We received a great comment last week from what appears to be a member of the Park City School system (because we are an open platform we don’t require proof). While we of course don’t agree with everything the commenter says, we do find them thought provoking. We think the comment is worth reprinting here to ensure as many people see it as possible:
It is certainly correct that the district goal is to reduce some of the course options at PCHS but this is generally to provide more structured course guidance to our student body and not driven by cost. Less classes taught will result in more sections of other classes as the number of students is not going down. The result, a narrower set of course options but not a lower budget.
Currently, many elective classes are taught or not taught based on the number of students registered for the class. So, if no one registers for Accounting, it is not taught. Is accounting a class we should encourage our students to take? Perhaps bookkeeping is a good career option with flexible family-friendly hours. The decision makers tasked with addressing our course selections are wise. They have all the facts and we, the tax payers, pay them to make these decisions. To assume we, who see things from the outside and do not have all the facts should be making these choices is rather egotistical. Would we welcome educators to come into our businesses or homes and tell us how they should be run? Of course not. They do not know the nuances of our world. Throughout the annual school district budgeting process there are hundreds of factors parents simply are not aware of. I encourage all parents to be certain they have the facts before voicing opinions. Asking questions is the best place to start. As I tell the PCCAPS students, “Always travel with the facts or you may make a fool of yourself.”
Interestingly, there are studies that show at the high school level a large class size is not necessarily a bad thing. Of course, it depends on the type of class but 92% of PCHS seniors state they are heading off to college and these same students will be sitting in lecture halls of 300+ in college. Getting some practice with a class of 150 in the high school lecture hall might be a good idea and would potentially reduce kindergarten class sizes which is a district-wide need.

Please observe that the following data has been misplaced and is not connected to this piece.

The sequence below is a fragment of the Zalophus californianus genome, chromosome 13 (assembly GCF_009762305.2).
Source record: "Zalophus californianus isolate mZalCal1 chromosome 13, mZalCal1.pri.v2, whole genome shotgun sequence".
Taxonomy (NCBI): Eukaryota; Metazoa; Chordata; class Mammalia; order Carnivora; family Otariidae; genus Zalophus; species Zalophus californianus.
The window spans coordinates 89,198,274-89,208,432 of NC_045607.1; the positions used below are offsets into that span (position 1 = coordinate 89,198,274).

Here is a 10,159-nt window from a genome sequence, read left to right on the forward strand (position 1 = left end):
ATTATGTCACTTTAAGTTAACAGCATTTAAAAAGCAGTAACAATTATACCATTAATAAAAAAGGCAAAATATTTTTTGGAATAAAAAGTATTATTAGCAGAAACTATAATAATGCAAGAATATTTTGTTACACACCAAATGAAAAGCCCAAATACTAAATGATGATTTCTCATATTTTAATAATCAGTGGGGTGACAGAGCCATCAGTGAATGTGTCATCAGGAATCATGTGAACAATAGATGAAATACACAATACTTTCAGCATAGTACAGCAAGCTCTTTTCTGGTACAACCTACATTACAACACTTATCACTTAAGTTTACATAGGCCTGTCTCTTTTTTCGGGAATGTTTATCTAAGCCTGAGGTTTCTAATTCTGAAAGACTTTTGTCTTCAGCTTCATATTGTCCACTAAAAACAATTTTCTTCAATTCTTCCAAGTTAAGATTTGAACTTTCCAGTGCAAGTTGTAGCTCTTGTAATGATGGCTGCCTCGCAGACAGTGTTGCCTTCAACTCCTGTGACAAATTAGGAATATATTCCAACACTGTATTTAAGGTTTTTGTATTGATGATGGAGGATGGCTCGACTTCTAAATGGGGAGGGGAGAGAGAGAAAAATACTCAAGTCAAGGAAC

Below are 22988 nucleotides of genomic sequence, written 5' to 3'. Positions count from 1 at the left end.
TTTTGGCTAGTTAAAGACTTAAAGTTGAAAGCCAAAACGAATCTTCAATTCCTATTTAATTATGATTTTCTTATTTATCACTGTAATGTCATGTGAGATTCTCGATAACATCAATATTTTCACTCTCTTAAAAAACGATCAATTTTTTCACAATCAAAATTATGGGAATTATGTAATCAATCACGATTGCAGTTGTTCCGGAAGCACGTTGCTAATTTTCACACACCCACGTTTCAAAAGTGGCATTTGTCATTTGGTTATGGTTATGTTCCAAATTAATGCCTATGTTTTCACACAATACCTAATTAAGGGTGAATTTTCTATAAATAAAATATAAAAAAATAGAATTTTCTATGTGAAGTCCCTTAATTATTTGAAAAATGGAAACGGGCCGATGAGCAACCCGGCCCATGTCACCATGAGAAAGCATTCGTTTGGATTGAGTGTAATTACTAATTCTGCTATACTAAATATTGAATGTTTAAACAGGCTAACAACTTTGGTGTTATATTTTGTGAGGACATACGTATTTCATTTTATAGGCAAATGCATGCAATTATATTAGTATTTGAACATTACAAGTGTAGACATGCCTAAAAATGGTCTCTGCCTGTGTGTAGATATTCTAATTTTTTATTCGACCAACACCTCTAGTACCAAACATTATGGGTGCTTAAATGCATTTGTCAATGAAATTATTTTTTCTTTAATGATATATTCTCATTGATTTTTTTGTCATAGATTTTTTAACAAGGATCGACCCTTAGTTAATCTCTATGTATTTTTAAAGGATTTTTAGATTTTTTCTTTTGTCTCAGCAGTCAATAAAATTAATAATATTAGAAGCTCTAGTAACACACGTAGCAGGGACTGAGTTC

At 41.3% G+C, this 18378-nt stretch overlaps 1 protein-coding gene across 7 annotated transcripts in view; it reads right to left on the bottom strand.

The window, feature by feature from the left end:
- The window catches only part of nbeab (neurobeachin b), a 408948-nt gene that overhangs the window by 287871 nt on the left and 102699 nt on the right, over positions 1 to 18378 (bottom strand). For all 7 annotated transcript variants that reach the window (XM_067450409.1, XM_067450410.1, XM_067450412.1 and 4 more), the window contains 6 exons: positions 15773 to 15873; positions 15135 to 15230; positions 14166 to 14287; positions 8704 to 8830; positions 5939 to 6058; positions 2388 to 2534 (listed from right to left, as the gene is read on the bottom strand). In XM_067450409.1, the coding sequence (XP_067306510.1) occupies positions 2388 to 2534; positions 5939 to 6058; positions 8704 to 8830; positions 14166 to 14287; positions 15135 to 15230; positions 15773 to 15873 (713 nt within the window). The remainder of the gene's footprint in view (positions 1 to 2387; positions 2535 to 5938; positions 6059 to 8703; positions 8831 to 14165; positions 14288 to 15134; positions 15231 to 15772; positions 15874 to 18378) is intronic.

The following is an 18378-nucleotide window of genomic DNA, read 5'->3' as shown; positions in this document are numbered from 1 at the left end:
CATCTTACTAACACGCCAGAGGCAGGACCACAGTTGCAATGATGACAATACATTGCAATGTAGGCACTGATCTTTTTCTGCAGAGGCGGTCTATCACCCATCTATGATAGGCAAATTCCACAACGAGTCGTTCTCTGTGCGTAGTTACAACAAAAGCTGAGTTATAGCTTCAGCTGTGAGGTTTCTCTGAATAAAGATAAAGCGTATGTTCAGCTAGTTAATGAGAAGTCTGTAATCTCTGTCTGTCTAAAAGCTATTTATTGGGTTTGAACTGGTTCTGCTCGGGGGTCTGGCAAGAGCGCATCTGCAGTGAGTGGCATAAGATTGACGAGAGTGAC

What about online course options? Students are taking classes online on the side. Unfortunately, the completion rate for those courses is fairly low. Why not offer online courses with teacher support and guidance at the high school? This could be great use for the underutilized library and allow students to work at their own pace. Online courses have been shown to be effective in reducing expenses in districts around the country. and for parents and students, online classes offer options. My 8th grade daughter has one period or parent release because she is taking World History online. She also took Health online so she would have an extra elective option available to her, which is the Digital Media / Photoshop class. My 11th grade son attends the Winter Sports School and, while it was the right choice for him, I am sorry he is missing out on the amazing course selection at PCHS. Pre-Engineering, PCCAPS, Advanced Drawing, Economics, Statistics, Theater…….
I do not know if the over 300 students who take parent release cost the district money by not being in class but if a student is not in the school he is missing out on a free education. Sure some of our students take parent release for athletics or to take online college courses, etc. but most of the parent release students who could be taking Economics, Psychology, Statistics, Creative Writing, Music, Art, Theater, programming or Entrepreneurship courses are sleeping in instead.
One of the key factors we must all consider when reducing course selection at the high school is, “what will help our students succeed in life?” AP Classes stretch our academic students’ minds, PCCAPS gives all students a glimpse at and practice in the professional world. Fine Arts classes help expand their creativity and History courses give them much needed perspective beyond their own experiences. I do not envy those who will have to make the tough decisions about course offerings in our high school but I do know there is much more to those decisions than meets the eye.